GDPR: Why Marketers Should Love It
The marketers I know tend to fall into one of four categories when it comes to preparedness for the European Union's General Data Protection Regulation (GDPR):
- The fretful. ("I'm going to screw things up under GDPR. Oh, no!")
- The resigned. ("I'm going to screw things up under GDPR. Oh, well!")
- The ignorant. ("What's GDPR?")
- The apathetic. ("Boring!")
I'm here to urge you be a fifth type: The eager. ("GDPR is coming! Oh, boy!")
You read that right.
The obligatory rundown.
As discussed throughout DMN's GDPR Week, as of May 25, 2018, organizations that collect and/or maintain the data of EU "data subjects" (a vague term) may face severe fines if they fail to adhere to strict rules governing how they can collect relevant people's data — and what they can, must, and mustn't do with said data.
Emphasis on "strict". GDPR is perhaps the most far-reaching and complex data-stewardship regulatory framework ever (not that that's saying a lot). Moreover, it may not even be applied consistently, because different member states will have a certain degree of autonomy in interpreting and enforcing it.
Naturally, people are preparing for the worst.
GDPR can be your edge.
So what's a marketer to do (beyond try to get in and out of the company lawyer's office without getting talked to death)?
Effectively, be a better marketer.
The lawyer's way of looking at GDPR is "You have to do this" — because lawyers are straightforward pessimists (Editor's note: Joe is a lawyer: see below). But you're a marketer — stereotypically an imaginative optimist. Think of it as "You get to make data privacy a feature of your brand."
While other marketers will be doing their utmost to undercut their data officer's demands and engage in bare-minimum check-the-box compliance, you have a unique opportunity to boast about the measures you take to protect — and respect — people's data.
While other marketers will be huffing and puffing just to make sure that their bush-league inbound strategies aren't too dinged up by in-house counsel, you can use your marketing playbook to solve the legal problem by treating "explicit consent" as your latest product. From there, you can strategize how to market it accordingly to both new and pre-existing customers at each touchpoint.
Most importantly, while other marketers are throwing up their hands in frustration, you'll be enjoying GDPR enlightenment.
GDPR means never having to say "Gotcha!"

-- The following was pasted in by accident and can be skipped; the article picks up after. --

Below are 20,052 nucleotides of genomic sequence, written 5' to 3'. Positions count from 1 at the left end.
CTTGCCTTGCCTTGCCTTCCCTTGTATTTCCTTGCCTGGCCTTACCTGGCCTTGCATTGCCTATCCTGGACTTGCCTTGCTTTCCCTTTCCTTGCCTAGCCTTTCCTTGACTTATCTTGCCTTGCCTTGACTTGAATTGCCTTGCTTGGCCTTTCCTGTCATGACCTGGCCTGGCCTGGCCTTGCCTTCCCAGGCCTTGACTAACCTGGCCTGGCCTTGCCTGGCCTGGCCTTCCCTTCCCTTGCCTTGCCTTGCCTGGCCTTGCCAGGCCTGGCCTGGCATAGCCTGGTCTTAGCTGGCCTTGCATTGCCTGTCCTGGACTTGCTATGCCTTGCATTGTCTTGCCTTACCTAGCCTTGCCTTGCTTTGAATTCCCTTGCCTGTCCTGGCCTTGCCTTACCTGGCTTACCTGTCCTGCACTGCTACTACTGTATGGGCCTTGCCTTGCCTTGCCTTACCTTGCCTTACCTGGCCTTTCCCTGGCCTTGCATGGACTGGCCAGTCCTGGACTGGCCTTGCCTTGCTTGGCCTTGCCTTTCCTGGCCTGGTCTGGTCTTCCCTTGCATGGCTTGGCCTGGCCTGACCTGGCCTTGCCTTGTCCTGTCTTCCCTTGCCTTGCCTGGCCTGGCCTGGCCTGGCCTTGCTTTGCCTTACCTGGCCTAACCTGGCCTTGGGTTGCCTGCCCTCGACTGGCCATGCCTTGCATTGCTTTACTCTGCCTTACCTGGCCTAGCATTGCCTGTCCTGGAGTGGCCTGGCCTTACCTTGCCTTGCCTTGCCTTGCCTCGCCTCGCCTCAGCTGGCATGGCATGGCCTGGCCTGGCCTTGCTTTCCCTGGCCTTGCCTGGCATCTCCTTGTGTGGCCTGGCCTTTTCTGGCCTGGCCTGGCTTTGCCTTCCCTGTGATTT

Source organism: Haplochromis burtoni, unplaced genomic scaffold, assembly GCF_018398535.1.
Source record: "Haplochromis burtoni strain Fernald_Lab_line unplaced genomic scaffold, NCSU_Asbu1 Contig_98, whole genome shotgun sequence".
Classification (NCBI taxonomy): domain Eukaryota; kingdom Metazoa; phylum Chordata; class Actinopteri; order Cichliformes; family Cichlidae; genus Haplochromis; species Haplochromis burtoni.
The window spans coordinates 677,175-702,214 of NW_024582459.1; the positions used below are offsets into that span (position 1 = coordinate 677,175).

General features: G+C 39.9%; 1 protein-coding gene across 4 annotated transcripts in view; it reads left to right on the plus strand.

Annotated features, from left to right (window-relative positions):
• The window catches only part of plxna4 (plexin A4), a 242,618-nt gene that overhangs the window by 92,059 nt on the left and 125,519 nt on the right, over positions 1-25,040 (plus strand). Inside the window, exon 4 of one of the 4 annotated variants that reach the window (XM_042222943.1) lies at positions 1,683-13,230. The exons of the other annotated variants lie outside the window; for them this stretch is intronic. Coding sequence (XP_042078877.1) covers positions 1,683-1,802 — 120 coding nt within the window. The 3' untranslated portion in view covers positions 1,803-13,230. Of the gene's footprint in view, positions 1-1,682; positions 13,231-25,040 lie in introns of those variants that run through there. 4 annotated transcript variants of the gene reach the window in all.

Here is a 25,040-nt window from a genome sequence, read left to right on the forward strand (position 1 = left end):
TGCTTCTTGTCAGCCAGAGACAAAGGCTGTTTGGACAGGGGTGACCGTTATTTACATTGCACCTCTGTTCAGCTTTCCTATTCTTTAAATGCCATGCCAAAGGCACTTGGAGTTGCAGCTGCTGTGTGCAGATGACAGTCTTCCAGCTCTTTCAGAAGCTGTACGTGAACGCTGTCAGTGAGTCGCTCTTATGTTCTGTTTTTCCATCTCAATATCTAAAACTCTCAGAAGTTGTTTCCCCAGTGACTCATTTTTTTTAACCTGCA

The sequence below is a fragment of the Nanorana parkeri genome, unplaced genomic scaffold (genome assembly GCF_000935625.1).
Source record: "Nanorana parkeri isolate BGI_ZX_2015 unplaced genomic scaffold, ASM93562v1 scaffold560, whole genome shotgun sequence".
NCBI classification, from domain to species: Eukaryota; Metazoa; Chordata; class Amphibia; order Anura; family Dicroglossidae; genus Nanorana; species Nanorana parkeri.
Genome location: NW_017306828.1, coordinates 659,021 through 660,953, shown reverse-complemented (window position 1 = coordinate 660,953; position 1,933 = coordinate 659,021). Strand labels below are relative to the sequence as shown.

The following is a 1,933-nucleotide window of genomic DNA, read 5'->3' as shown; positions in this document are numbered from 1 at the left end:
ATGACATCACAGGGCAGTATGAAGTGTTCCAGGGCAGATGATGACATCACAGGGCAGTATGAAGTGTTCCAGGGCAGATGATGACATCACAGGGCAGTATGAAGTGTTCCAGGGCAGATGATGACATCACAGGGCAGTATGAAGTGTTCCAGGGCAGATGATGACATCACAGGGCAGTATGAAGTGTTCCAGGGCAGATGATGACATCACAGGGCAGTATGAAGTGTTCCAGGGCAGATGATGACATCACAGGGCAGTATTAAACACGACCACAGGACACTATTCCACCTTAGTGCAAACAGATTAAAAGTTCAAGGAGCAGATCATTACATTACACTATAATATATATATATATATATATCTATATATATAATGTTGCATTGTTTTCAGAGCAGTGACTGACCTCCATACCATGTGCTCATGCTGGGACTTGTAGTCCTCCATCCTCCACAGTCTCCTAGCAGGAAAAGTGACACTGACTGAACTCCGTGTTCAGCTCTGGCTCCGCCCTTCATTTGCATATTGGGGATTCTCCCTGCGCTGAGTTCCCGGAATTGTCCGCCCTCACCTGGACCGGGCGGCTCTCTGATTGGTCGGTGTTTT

The fundamental precept of GDPR is that you're going to have to stop doing sleazy marketer stuff.
Of course, you don't do sleazy marketer stuff — and I would never accuse you of doing so. But you probably have some marketer colleagues who do. So let's talk about them, your offshoot underachievers – or "YOU" for short.
For instance, you know how YOU sometimes "helpfully" pre-tick those opt-in boxes for website visitors? (Which is a big no-no where GDPR compliance is concerned.) And similar tactics to fool people into engaging with YOU and sharing their data with no strings attached? Here are pretty much the only things YOU are accomplishing with these shenanigans:
1. YOU are getting people signed up for things they don't actually want, leading some of them to attempt to unsign-up themselves.
The result: Twofold. First, to some degree (albeit likely a small degree), YOU will spend — waste — resources dealing with and accommodating these people as they try to reverse what YOU tricked them into doing. (The primary reason "unsubscribe" pages exist is because of people like YOU.) Secondly, and more importantly, YOU suffer automatic brand damage for each one of these malcontents — some of whom who, even if they aren't a qualified lead, may well spread their tales of woe about the hassle YOU have caused them.
2. YOU are getting other people signed up for things they don't actually want, leading some of them to suffer through the consequences without having the wherewithal — and/or, in some cases, the ability — to unwind what has happened to them.
The result: In these attempts to beat the hell out of someone into becoming a lead, YOU have given birth to a distinct marketing segment of people who hate YOU and are frequently reminded of exactly why they hate YOU.
3. YOU are causing yet other and more persnickety people to have to take a preemptive action to avoid the trap YOU set.
The result: Again, cumulative brand damage with each eyeroll and sigh YOU cause. Worse yet, persnickety people multiply the effects of negative word of mouth.
4. YOU are artificially inflating the marketing team's engagement numbers with people who didn't mean to take the action YOU tricked them into taking and/or people who just didn't care enough to take positive action to evade any coercion.
The result: Whatever engagement YOU are trying to achieve becomes a vanity metric, negatively skewing the organization's ability to effectively draw the correct actionable insights in the future.
In the end, in addition to giving you (and YOU) new opportunities, GDPR compliance will protect you from yourself; you will have to do grown-up marketer things like strategizing, analyzing qualified leads, determining and tracking KPIs, targeting, and managing your campaigns on an ongoing basis.
To wit, GDPR will force you to be great at your job.
So why not start now?
Note: This article is provided for informational, educational, and/or entertainment purposes only. Neither this nor other articles here constitute legal advice or the creation, implication, or affirmation of an attorney-client relationship. For actual legal advice, personally consult with an attorney licensed to practice in your jurisdiction.